The unemployed—at least the involuntarily unemployed—have a huge void in their lives, which often leads to loss of self-worth, withdrawal, depression, and worse. For workers, the one thing worse than being exploited under capitalism is not being exploited. But it’s not an argument in favor of exploitation to say that some things are even worse.
JEFF'S SECOND argument is that unpleasant and mundane work is a fact of life, and so we presumably shouldn’t blame capitalism for the fact that work is so often frustrating and unsatisfying. But what this argument entirely ignores is the way in which production for profit systematically makes work much more unpleasant than it needs to be. Even the great eighteenth-century Scottish political economist Adam Smith—who is revered, but rarely read, by defenders of the free market—acknowledged this fact.
In his most important work, An Inquiry into the Nature and Causes of the Wealth of Nations (1776), Smith explains how breaking a complex process into a series of smaller, simpler tasks that can each be performed quickly by a single person, can greatly increase efficiency. But he also goes on to point out that
the man whose life is spent in performing a few simple operations, of which the effects too are, perhaps, always the same, or very nearly the same, has no occasion to exert his understanding ... and generally becomes as stupid and ignorant as it is possible for a human creature to be.... But in every improved and civilized society this is the state into which the labouring poor, that is, the great body of the people, must necessarily fall, unless government takes pains to prevent it.
Yes, you read that right—the patron saint of the free market argued that government intervention is necessary to prevent the market’s destructive effects. Seventy-two years later, Marx and Engels noted the same destructive effects in the Communist Manifesto:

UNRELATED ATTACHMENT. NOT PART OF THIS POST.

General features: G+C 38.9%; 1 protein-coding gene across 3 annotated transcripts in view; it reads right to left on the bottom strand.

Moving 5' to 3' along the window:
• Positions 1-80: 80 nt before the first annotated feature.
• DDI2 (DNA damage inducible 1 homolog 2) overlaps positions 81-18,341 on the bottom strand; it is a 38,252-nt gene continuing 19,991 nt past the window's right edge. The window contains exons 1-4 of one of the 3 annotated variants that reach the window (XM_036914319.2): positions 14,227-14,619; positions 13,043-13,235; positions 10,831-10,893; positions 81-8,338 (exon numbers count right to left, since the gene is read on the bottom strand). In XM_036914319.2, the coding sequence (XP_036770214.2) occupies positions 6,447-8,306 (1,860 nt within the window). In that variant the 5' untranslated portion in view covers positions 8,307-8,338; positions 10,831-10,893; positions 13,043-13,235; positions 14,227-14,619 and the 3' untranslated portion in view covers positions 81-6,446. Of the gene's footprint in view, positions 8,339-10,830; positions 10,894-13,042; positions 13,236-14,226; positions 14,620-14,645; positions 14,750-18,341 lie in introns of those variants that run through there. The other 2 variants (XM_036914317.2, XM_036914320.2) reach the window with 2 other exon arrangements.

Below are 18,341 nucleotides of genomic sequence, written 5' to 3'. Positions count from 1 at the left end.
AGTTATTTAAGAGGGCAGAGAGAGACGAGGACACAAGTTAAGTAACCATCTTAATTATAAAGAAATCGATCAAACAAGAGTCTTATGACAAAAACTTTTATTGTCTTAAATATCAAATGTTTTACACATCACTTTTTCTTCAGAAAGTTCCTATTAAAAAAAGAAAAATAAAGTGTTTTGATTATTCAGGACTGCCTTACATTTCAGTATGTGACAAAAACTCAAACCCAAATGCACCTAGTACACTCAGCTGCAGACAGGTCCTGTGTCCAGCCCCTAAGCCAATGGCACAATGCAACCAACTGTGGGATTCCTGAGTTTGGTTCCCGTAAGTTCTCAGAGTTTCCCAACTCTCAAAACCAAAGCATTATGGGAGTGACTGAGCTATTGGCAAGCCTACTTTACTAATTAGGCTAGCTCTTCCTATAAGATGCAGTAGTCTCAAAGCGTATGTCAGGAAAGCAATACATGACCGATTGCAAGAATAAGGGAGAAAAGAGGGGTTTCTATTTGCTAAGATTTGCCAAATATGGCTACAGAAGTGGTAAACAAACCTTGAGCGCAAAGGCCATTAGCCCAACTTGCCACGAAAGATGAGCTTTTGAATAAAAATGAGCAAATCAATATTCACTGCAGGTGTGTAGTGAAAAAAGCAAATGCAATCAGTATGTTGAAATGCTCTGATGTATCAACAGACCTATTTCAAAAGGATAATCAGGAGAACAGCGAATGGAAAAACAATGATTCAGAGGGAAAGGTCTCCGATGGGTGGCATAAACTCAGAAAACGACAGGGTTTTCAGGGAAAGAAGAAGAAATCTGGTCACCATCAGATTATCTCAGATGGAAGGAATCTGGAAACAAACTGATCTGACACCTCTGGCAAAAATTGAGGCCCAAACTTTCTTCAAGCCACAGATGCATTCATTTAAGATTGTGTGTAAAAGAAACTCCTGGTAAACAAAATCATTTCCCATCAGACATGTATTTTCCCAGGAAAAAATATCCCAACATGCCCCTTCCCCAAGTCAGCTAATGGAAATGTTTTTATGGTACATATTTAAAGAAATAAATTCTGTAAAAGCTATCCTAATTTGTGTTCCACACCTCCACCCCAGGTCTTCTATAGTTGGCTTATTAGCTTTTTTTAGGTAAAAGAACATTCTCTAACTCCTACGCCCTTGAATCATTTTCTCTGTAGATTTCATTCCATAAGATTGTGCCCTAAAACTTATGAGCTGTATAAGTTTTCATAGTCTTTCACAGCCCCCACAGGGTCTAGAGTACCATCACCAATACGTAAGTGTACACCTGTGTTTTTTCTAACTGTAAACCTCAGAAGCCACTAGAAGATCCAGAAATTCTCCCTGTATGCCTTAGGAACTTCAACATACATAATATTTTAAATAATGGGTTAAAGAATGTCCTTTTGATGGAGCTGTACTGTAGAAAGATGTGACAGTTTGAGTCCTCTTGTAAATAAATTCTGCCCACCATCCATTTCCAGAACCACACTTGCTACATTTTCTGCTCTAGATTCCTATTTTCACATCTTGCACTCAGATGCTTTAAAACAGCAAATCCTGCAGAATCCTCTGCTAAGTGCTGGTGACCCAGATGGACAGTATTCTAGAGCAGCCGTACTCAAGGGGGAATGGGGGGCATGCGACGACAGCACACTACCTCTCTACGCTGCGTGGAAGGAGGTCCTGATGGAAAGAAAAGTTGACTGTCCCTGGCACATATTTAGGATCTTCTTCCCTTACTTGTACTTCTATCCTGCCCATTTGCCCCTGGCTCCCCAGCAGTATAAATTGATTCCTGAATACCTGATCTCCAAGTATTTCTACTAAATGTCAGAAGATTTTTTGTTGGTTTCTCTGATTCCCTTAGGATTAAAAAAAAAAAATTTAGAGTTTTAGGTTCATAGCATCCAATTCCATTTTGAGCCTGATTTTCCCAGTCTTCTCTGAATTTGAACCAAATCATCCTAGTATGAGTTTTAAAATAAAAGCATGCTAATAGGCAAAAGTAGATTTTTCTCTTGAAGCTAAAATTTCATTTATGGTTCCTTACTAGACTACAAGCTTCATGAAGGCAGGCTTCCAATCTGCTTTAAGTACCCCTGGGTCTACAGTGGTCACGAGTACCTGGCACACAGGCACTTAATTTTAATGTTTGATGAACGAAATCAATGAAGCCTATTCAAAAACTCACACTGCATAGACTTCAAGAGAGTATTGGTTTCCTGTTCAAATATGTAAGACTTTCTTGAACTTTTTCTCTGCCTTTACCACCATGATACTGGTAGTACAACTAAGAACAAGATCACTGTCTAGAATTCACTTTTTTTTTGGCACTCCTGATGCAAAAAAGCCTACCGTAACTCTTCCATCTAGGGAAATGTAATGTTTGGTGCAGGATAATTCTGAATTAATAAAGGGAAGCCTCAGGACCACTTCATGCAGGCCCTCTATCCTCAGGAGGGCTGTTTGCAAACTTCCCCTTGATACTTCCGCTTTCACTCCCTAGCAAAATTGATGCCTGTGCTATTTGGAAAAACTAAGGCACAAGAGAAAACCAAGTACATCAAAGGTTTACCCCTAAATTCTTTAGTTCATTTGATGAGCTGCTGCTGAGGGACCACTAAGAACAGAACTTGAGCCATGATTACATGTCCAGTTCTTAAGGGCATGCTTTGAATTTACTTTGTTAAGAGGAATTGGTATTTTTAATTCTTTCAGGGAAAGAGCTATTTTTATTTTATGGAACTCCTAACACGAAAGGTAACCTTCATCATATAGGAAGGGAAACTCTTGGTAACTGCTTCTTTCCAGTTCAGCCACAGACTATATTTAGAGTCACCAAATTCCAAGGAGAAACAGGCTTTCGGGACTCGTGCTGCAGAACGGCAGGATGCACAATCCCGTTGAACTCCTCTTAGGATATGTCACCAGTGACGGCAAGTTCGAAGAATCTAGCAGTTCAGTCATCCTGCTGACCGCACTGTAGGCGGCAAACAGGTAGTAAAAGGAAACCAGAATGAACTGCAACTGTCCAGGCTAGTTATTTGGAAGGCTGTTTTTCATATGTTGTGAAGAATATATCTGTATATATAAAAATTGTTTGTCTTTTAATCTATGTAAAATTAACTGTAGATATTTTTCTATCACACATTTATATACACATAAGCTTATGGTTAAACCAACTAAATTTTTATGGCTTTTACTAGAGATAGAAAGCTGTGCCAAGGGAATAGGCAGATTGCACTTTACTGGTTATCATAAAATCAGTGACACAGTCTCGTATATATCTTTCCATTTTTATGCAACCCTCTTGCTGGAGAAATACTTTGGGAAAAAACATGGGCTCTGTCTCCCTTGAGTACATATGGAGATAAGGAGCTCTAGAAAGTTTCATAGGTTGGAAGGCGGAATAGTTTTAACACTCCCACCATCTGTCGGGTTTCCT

Owing to the extensive use of machinery and to the division of labor, the work of the proletarians has lost all individual character and, consequently, all charm for the workman. He becomes an appendage of the machine, and it is only the most simple, most monotonous, and most easily acquired knack, that is required of him.
More recently, in his book Labor and Monopoly Capital (1974), the American Marxist Harry Braverman, showed at length how modern capitalism has used managerial control and technological innovations to increase worker output, while simultaneously degrading the nature of work itself—a point made earlier and more vividly by Charlie Chaplin in his comic masterpiece Modern Times.
More generally, there is typically little incentive under capitalism to improve working conditions, and in fact very often quite the opposite. In a socialist society run democratically by workers, on the other hand, technology could be used to ensure that the most unpleasant, difficult, and dangerous work is mechanized as far as possible, and certainly made much safer for those who have to do it. Even if coal mining continued under socialism (although personally I hope it will be phased out as quickly as possible for environmental as well as health and safety reasons), thousands of miners would not die every year, as is the case around the world today.
But there are two other points that need to be made here. First, what often makes work unpleasant is not the intrinsic character of the physical and mental activities involved, but the fact that those who do the work lack control over both their own work lives and over the larger work process. When people engage in activities because they care about the outcome and when they have a role in determining the goals, they are generally much more fulfilled. Digging a hole for minimum wage for a hedge-fund manager who is having his 20-acre estate landscaped, for example, is a very different experience from digging a hole as part of a reforestation program in which you participate in the decision-making process.
Second, to the small extent to which some unpleasant work is an ineliminable feature of a complex society, it can be distributed in ways that minimize frustration. In the early stages of socialism, those who do perform it might receive additional compensation (higher wages or more leisure time, for example), which would contrast with capitalism, under which some of the most unpleasant work is also the lowest paid. Ideally, though, the work would be distributed equally, so that everyone capable of doing so would perform some portion of it. I might be a college lecturer during the day, but also spend a couple of hours each week cleaning out the bathrooms. The work might still be unpleasant, but it would not be deeply alienating.